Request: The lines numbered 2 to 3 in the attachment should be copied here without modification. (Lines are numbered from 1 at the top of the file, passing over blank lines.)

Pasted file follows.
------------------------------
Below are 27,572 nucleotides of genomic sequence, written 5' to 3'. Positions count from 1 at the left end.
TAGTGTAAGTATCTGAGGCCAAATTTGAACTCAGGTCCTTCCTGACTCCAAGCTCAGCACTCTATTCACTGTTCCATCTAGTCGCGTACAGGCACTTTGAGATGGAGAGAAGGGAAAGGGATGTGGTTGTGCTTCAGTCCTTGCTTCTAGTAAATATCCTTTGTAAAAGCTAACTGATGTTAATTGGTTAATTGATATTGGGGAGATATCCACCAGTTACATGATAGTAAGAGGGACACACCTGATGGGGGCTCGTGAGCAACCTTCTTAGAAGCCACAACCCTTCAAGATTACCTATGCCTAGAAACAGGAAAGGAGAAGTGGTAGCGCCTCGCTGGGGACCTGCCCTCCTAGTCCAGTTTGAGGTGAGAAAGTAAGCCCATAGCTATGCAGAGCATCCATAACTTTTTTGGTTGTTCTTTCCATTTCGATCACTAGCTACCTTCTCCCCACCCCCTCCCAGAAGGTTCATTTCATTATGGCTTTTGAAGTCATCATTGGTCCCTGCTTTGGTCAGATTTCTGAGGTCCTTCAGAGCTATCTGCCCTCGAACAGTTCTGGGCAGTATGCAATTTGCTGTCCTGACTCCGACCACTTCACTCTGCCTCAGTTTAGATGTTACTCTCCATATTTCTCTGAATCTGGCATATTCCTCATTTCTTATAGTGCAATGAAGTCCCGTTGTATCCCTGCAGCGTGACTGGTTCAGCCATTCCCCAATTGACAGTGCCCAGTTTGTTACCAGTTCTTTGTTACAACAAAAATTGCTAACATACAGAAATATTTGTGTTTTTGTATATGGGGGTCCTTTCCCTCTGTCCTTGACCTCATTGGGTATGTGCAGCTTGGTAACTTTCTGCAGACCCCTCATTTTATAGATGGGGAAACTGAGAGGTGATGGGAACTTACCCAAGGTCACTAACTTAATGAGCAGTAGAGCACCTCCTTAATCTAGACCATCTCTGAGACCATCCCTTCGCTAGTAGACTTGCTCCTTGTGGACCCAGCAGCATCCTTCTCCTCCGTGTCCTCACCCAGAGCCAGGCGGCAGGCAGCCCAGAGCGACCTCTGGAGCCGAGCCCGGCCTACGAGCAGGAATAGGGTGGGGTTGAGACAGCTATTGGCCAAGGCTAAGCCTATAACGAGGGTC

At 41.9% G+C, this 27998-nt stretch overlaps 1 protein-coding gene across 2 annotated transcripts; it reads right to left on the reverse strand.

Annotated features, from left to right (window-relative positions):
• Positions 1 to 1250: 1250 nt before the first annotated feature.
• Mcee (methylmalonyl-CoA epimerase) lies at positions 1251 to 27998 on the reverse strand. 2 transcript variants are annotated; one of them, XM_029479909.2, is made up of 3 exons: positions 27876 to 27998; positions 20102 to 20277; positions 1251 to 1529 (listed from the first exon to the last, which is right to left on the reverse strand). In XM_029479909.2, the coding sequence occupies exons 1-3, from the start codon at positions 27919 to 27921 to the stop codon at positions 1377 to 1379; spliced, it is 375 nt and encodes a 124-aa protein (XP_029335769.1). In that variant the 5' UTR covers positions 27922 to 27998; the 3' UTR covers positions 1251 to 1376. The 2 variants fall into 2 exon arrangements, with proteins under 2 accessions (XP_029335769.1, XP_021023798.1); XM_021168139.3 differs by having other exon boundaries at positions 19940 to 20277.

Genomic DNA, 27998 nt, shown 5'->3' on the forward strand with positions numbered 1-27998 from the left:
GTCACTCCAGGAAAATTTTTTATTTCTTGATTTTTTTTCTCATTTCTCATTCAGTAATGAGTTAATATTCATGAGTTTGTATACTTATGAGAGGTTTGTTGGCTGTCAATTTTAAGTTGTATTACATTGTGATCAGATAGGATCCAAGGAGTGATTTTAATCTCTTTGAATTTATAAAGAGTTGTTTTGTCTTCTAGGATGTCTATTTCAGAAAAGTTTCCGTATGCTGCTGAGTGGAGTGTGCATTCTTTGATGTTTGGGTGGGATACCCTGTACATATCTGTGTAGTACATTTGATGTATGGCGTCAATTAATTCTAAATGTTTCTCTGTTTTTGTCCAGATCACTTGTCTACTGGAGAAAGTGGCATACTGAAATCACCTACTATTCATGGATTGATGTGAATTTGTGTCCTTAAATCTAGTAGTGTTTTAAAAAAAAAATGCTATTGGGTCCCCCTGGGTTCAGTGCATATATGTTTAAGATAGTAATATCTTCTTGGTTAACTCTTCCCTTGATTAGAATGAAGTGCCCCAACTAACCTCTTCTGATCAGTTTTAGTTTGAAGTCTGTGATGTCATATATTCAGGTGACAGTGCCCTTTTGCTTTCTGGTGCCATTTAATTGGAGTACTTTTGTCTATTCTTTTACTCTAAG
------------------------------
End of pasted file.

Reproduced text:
TAGTGTAAGTATCTGAGGCCAAATTTGAACTCAGGTCCTTCCTGACTCCAAGCTCAGCACTCTATTCACTGTTCCATCTAGTCGCGTACAGGCACTTTGAGATGGAGAGAAGGGAAAGGGATGTGGTTGTGCTTCAGTCCTTGCTTCTAGTAAATATCCTTTGTAAAAGCTAACTGATGTTAATTGGTTAATTGATATTGGGGAGATATCCACCAGTTACATGATAGTAAGAGGGACACACCTGATGGGGGCTCGTGAGCAACCTTCTTAGAAGCCACAACCCTTCAAGATTACCTATGCCTAGAAACAGGAAAGGAGAAGTGGTAGCGCCTCGCTGGGGACCTGCCCTCCTAGTCCAGTTTGAGGTGAGAAAGTAAGCCCATAGCTATGCAGAGCATCCATAACTTTTTTGGTTGTTCTTTCCATTTCGATCACTAGCTACCTTCTCCCCACCCCCTCCCAGAAGGTTCATTTCATTATGGCTTTTGAAGTCATCATTGGTCCCTGCTTTGGTCAGATTTCTGAGGTCCTTCAGAGCTATCTGCCCTCGAACAGTTCTGGGCAGTATGCAATTTGCTGTCCTGACTCCGACCACTTCACTCTGCCTCAGTTTAGATGTTACTCTCCATATTTCTCTGAATCTGGCATATTCCTCATTTCTTATAGTGCAATGAAGTCCCGTTGTATCCCTGCAGCGTGACTGGTTCAGCCATTCCCCAATTGACAGTGCCCAGTTTGTTACCAGTTCTTTGTTACAACAAAAATTGCTAACATACAGAAATATTTGTGTTTTTGTATATGGGGGTCCTTTCCCTCTGTCCTTGACCTCATTGGGTATGTGCAGCTTGGTAACTTTCTGCAGACCCCTCATTTTATAGATGGGGAAACTGAGAGGTGATGGGAACTTACCCAAGGTCACTAACTTAATGAGCAGTAGAGCACCTCCTTAATCTAGACCATCTCTGAGACCATCCCTTCGCTAGTAGACTTGCTCCTTGTGGACCCAGCAGCATCCTTCTCCTCCGTGTCCTCACCCAGAGCCAGGCGGCAGGCAGCCCAGAGCGACCTCTGGAGCCGAGCCCGGCCTACGAGCAGGAATAGGGTGGGGTTGAGACAGCTATTGGCCAAGGCTAAGCCTATAACGAGGGTC

At 41.9% G+C, this 27998-nt stretch overlaps 1 protein-coding gene across 2 annotated transcripts; it reads right to left on the reverse strand.